Proteas coach Mark Boucher said officials make the decisions and teams have to live with them after their first T20 World Cup match against Zimbabwe was canceled with South Africa on the brink of victory at the Bellerive Oval in Hobart on Monday.
South Africa, inspired by Quinton de Cock’s extraordinary serve, went 51/0 after just three overs, and it took just 13 runs in four overs to win the match. Rain after the draw saw the match cut to nine overs per side, Zimbabwe opting to bat first and scoring 79/5, and the game was cut another two overs in the second over of the Proteas after the rain returned.
Much of the match was played in the rain, but the referees eventually ended the match as the rain got heavier and Zimbabwe began to express their displeasure at the fact that they were sliding across the field. Bowler Richard Ngarawa had already left the field with what appeared to be a sprained ankle, and Zimbabwe coach David Houghton said he did not believe the ball was meant to be thrown.
“It was tough conditions, but we’re here to play in the World Cup, we wanted to play and it looks like both captains wanted to,” Boucher said after No Result.
“However, officials make these decisions, and we have to come to terms with it. We played bowling with a ball, which was also quite wet.
“We were in a very good position, so we can leave thinking that we were treated hard. If Zimbabwe were in our place, they would like to keep playing.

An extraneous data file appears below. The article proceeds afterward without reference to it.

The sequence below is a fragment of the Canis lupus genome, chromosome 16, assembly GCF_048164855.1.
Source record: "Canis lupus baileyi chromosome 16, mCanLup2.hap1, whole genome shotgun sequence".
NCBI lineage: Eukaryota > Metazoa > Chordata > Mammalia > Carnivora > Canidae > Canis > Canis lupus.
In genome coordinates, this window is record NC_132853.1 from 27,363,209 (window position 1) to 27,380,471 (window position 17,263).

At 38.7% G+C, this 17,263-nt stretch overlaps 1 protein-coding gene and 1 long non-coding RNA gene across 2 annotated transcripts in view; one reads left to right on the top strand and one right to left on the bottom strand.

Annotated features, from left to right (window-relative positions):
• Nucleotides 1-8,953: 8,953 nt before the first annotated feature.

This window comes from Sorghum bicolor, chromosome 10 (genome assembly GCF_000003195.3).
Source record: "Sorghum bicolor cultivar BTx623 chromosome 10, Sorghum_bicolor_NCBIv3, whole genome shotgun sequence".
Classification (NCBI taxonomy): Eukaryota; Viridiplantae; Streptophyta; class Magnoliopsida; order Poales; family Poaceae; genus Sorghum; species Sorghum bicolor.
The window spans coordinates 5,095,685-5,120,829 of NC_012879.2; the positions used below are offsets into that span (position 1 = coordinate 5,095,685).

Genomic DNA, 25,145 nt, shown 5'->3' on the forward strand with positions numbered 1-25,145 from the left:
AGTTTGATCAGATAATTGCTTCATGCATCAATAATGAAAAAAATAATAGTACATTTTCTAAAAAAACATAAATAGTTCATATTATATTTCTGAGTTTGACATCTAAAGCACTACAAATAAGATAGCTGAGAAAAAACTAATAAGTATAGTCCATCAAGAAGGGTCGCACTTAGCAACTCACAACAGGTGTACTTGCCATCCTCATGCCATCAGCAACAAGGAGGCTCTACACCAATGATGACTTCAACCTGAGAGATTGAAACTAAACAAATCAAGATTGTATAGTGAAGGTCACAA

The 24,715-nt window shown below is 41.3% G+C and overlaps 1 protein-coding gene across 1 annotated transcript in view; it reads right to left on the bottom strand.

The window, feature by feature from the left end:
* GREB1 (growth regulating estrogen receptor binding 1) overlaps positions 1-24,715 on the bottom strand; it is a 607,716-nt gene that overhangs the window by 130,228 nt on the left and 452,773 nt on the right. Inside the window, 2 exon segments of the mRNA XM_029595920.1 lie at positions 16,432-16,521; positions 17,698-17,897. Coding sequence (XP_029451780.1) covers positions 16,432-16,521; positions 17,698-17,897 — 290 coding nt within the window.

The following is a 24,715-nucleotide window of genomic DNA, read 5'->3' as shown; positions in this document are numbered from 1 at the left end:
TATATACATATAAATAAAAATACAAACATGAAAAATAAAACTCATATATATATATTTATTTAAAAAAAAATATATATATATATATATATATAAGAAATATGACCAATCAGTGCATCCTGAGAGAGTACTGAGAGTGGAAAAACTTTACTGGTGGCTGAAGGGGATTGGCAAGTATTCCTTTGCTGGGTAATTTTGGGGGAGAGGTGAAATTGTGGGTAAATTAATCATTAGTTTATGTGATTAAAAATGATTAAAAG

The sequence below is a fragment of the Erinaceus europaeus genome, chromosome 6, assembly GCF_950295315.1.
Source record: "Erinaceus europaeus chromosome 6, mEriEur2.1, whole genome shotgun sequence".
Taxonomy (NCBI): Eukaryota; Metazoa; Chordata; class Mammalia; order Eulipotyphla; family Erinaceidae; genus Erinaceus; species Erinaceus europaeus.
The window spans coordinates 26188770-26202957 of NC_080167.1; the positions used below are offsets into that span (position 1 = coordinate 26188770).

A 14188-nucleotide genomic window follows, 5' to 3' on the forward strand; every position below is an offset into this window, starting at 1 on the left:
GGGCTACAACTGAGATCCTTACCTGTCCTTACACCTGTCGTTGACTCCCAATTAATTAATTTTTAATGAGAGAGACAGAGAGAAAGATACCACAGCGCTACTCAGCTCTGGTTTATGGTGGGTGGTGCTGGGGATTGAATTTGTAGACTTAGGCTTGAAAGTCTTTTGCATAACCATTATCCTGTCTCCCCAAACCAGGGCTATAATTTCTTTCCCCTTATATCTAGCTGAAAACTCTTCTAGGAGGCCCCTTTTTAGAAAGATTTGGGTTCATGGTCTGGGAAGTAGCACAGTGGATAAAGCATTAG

“The positive thing is that it was not a do-or-die game, we are still in control of our destiny. We are in a difficult group, but it is still too early to compete. Perhaps now we need to win every game,” said Boucher.
Mourn the loss of a point
While the Proteas will mourn the loss of a point, Boucher was delighted with his team’s positive and energetic start to the tournament. No more than De Kock, who scored 47 balls, not just 18 balls, with eight fours and a six.
“It’s a shame to receive four-fifths of the game and then you have to leave,” said Bush. “To get so close and lose it to you is the most frustrating part.
“But more now than later and I’m just happy with the intensity they showed on the pitch and Quinn got some special shots that I think also send a message.
“He showed that he is one of the most dangerous batsmen in the world and it was really nice to see him play with such freedom. Sometimes the guys were tense at the World Cup, but he caught the moment.
“We couldn’t do more, we made the most of what we could. So we don’t regret what we did, we just needed ten more balls to get the job done,” Boucher said.
The Proteas will travel to Sydney in the morning for their next match against Bangladesh on Thursday.